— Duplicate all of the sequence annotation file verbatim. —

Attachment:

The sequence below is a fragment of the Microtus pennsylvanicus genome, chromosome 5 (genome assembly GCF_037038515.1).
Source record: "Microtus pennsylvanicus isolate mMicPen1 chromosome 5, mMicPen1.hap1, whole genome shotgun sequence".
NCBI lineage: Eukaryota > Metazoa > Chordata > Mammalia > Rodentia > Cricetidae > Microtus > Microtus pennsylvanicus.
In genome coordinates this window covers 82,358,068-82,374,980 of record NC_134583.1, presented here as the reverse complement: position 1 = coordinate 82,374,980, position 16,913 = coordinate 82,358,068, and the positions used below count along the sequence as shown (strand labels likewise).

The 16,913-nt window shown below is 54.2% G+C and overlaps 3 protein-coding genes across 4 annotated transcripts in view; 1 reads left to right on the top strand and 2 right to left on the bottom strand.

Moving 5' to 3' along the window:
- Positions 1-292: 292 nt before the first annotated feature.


The sequence below is a fragment of the Microtus pennsylvanicus genome, chromosome 5 (genome assembly GCF_037038515.1).
Source record: "Microtus pennsylvanicus isolate mMicPen1 chromosome 5, mMicPen1.hap1, whole genome shotgun sequence".
NCBI lineage: Eukaryota > Metazoa > Chordata > Mammalia > Rodentia > Cricetidae > Microtus > Microtus pennsylvanicus.
In genome coordinates this window covers 82,358,068-82,374,980 of record NC_134583.1, presented here as the reverse complement: position 1 = coordinate 82,374,980, position 16,913 = coordinate 82,358,068, and the positions used below count along the sequence as shown (strand labels likewise).

The 16,913-nt window shown below is 54.2% G+C and overlaps 3 protein-coding genes across 4 annotated transcripts in view; 1 reads left to right on the top strand and 2 right to left on the bottom strand.

Moving 5' to 3' along the window:
- Positions 1-292: 292 nt before the first annotated feature.